June 6, 2005

Soldiers get taste of Air Assault School “Zero Day”

By Maj. Cotton Puryear
Army Guard Public Affairs Officer

 

A TASTE OF "ZERO DAY" - Virginia Guard Soldiers hoping to attend Air Assault School in June got a taste of what "Zero Day" is like by negotiating the different obstacles at Ft. Pickett's Air Assault obstacle course. (Photo by Maj. Cotton Puryear, Virginia Guard Public Affairs) Click HERE to see more photos.

Soldiers from the Virginia Army National Guard with hopes of attending Air Assault School in June got a taste of what the first day of the training would be like with an Air Assault Pre-Course on the obstacle course at Fort Pickett. A total of 31 Soldiers started the day on Saturday, May 21, and 22 were cleared to attend the course on Jun. 6.

According to Maj. James A. Caruso, the Virginia Army Guard’s State Training Support Officer, there are three reasons the Virginia Guard conducts the Air Assault School Pre-Course. First, it provides an opportunity to validate that the Soldier has the appropriate paperwork and won’t get sent home for administrative reasons. Second, it gives Soldiers a taste of what they will face on arriving at Air Assault School. The very first day of training is referred to as “Zero Day” and consists of a paperwork review, obstacle course and 2-mile run.

The third reason for the pre-course is to help Soldiers prepare for the mental aspect of Air Assault School. “Air Assault School is more mental than physical,” Caruso said. “Once the paperwork scrub, obstacle course and 2-mile run are completed, our instructors from the RTI provide each Soldier basic instruction in several areas they will be required to perform for evaluation. The bottom line is the pre-course sets the Soldier up for success.”

A team of highly-experienced NCOs from 1st Battalion, 183rd Regional Training Institute conduct the pre-course. “Our RTI folks do an exceptional job each time we conduct this training,” Caruso said. “On Zero Day at Air Assault School, each soldier is required to successfully complete the obstacle course and 2-mile run to standard,” Caruso said.  “If they do not, they are sent home. Our training day validates the Soldier’s ability to meet the standard.”

With names like “The Weaver,” “The Belly Crawl,” “The Swing, Stop and Jump” and “The Tough One”, the obstacle course is a significant physical and mental challenge that tests whether or not a Soldier is ready for the rigors of Air Assault School. There are a total of 10 obstacles, and a Soldier is only allowed to get a “No-Go” on two obstacles, with the exception of the “Confidence Climb” and “The Tough One”. While a Soldier can get a “No-Go” on two other obstacles, they are required to successfully complete those two obstacles.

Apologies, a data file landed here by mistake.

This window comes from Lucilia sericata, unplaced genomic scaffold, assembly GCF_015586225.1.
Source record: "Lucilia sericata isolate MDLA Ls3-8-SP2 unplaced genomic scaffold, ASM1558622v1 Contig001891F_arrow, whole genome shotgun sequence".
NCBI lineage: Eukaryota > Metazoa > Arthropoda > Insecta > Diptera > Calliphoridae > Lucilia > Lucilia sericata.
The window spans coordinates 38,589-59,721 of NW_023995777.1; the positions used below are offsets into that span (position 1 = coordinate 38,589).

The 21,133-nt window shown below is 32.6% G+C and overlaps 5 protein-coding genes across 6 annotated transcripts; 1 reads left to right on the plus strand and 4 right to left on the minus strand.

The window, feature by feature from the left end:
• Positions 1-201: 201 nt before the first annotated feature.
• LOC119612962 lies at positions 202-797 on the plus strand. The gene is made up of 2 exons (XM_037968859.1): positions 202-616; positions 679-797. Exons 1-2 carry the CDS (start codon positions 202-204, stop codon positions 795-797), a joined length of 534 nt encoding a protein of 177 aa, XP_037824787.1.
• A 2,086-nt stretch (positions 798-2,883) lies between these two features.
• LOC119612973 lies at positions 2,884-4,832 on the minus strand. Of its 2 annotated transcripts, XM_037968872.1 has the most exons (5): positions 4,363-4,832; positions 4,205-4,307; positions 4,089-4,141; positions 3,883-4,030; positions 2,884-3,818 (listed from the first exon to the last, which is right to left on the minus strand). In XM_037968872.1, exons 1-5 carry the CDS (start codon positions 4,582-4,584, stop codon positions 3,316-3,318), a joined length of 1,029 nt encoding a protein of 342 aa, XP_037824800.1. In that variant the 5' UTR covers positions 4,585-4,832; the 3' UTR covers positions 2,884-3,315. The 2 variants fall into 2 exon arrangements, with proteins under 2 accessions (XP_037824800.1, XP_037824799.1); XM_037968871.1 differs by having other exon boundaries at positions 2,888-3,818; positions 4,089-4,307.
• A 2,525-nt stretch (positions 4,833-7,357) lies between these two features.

“Ever since I joined the Army, I have wanted to go to Air Assault School,” said Sgt. Paul Roderick, from 3rd Battalion, 111th Field Artillery. “This has been awesome training, and made me realize there is more to Air Assault School than just falling out of a helicopter. This is something I have been striving for, and this training is going to make me better prepared for the school.”

After the obstacle course and 2-mile run, the RTI team also conducts familiarization with rappelling off the Fort Pickett rappel tower. According to Sgt. 1st Class Larry Connolly, the chief instructor for the team, there is much more to Air Assault School than just rappelling.

“The Hollywood part of Air Assault School is the rappelling,” Connolly said. “But they also get important instruction on things like aircraft landing procedures, preparing a landing zone and sling loading operations for transporting material with a helicopter.” Connolly also said that Air Assault School is a great retention tool, giving hard-charging Soldiers the chance to take part in some of the Army’s most challenging training.

Caruso said the training will be conducted again each time Virginia sends a large group of Soldiers to Air Assault School.

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